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Photo by Janko Ferlič at Unsplash
Author: 
FOCAAdmin

 

We regret to announce that the Old Croton Aqueduct Keepers House will be closed until further notice.  But don't forget the Trail is always open! 

(Courtesy of our Friends at Teatown in Ossining)

With children staying home from school in the coming weeks, we wanted to share some family-friendly outdoor activities with our community as we practice social distancing:

Before and after reclamation of the Old Croton Aqueduct trail in Tarrytown
Author: 
Charlotte Fahn

A parking lot that for more than 50 years has blighted a section of the Old Croton Aqueduct trail in Tarrytown is no more. Thanks to State Parks and the Village of Tarrytown, the parking lot - roughly paved, usually unkempt, and often full – has been replaced by a pristine swath of green, with a delineated path and new plantings.

Author: 
Mavis Cain

Visitors to the Keeper’s House in Dobbs Ferry often provide stories as intriguing as the house itself. Here’s a few; providing a big reward for those of us who work as docents there.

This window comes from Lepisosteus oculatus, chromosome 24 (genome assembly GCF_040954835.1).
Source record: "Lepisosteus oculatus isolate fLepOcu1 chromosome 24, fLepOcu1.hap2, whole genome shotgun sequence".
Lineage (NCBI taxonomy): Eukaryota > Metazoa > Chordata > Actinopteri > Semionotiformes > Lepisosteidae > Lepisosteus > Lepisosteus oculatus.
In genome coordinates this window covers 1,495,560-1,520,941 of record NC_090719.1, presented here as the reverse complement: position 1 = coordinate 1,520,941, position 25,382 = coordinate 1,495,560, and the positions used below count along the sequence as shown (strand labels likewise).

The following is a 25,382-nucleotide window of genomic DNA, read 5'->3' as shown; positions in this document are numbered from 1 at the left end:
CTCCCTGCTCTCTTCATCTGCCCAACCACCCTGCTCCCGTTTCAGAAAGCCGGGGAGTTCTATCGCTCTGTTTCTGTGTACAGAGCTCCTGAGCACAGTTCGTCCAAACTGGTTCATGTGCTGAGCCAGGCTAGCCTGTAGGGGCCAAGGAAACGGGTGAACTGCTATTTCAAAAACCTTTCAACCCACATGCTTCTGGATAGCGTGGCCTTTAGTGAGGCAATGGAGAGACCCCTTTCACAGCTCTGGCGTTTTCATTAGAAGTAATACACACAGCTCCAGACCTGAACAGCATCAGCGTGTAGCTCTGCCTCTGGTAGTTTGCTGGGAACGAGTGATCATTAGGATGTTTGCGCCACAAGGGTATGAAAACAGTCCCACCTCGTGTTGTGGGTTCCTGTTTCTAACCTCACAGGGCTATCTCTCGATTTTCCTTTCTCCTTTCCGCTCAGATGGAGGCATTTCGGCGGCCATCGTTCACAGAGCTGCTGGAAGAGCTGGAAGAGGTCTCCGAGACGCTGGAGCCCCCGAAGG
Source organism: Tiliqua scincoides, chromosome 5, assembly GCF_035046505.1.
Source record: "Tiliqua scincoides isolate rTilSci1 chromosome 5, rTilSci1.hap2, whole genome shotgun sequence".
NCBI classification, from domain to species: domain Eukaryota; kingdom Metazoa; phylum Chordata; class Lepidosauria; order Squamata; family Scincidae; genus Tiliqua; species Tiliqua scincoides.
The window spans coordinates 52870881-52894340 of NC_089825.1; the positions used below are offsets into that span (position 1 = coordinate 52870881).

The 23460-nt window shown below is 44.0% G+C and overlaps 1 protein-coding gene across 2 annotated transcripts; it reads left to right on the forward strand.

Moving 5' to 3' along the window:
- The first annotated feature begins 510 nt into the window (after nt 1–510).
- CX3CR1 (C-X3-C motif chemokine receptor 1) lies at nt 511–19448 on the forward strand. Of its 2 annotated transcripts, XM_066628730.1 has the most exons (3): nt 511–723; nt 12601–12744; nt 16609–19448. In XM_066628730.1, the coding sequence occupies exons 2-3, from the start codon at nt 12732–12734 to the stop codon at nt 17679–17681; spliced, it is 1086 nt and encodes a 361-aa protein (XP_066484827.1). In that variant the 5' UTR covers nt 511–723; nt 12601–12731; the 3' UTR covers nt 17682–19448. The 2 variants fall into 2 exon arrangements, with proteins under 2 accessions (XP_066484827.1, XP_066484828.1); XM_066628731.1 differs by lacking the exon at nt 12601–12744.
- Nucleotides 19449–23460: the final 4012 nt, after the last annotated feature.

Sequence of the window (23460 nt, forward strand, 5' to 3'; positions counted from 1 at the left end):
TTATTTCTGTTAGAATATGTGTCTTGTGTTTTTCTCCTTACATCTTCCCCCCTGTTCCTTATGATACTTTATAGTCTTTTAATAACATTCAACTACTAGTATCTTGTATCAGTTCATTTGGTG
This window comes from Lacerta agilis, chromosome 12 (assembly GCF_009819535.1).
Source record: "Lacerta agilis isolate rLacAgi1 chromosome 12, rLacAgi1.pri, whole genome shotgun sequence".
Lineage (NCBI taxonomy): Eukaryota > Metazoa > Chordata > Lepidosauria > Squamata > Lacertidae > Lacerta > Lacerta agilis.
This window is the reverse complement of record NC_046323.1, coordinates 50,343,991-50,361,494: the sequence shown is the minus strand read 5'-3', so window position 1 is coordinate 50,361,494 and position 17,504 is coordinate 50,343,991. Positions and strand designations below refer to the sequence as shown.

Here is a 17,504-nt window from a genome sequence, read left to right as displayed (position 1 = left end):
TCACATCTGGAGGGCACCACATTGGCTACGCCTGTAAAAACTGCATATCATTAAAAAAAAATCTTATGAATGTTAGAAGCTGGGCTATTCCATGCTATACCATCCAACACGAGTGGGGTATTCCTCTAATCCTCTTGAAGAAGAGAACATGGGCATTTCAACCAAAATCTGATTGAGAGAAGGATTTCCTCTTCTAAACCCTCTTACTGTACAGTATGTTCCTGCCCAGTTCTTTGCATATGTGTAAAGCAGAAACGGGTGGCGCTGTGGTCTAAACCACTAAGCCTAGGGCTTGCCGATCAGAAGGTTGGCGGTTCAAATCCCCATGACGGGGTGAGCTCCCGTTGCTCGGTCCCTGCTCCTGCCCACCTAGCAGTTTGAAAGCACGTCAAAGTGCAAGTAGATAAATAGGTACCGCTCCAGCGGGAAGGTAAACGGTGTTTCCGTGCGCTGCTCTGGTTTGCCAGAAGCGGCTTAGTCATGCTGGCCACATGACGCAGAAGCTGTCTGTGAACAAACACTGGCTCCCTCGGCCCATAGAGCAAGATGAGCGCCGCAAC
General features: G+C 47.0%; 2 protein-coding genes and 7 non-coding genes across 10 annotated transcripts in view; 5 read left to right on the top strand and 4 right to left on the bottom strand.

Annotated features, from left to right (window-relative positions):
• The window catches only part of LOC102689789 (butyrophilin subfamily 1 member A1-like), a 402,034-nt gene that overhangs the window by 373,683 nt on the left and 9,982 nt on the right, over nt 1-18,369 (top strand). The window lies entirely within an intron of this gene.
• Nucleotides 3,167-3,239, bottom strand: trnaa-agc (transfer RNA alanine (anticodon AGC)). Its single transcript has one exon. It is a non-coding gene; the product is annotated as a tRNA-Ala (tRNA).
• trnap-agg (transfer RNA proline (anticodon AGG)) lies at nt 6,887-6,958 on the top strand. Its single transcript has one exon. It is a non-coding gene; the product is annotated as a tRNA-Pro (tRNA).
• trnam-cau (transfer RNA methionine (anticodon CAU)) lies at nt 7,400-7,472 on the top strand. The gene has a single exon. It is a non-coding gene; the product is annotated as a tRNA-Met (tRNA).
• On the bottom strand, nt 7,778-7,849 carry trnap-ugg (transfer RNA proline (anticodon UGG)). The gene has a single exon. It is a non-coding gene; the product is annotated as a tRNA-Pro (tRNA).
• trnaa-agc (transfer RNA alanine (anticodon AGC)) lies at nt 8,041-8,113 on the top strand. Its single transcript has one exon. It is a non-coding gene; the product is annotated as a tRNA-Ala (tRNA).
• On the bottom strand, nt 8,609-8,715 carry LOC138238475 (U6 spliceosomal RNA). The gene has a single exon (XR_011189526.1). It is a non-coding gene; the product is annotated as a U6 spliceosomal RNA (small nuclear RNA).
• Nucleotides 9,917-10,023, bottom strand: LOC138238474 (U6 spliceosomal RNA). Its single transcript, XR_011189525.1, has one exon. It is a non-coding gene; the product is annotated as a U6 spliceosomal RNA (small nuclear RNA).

Echoes of Downton Abbey

Author: 
Charlotte Fahn

Photo: Scaffolding photo courtesy of NYC Dept. of Parks & Recreation

1861 cross section of the High Bridge by Croes, signed JJRC.
Author: 
FOCAAdmin

As history would have it, some designers are broadly associated with their works, like Frederick Law Olmsted with Central Park or John B. Jervis with the Old Croton Aqueduct. John James Robertson Croes was not one of those, yet many of us live in a more beautiful environment because of his talents.

Croes was born in 1834 in Richmond, Virginia, son of a clergyman and grandson of a Revolutionary War veteran. He attended the College of St James in Hagerstown, Maryland, and studied civil engineering, graduating in 1853.

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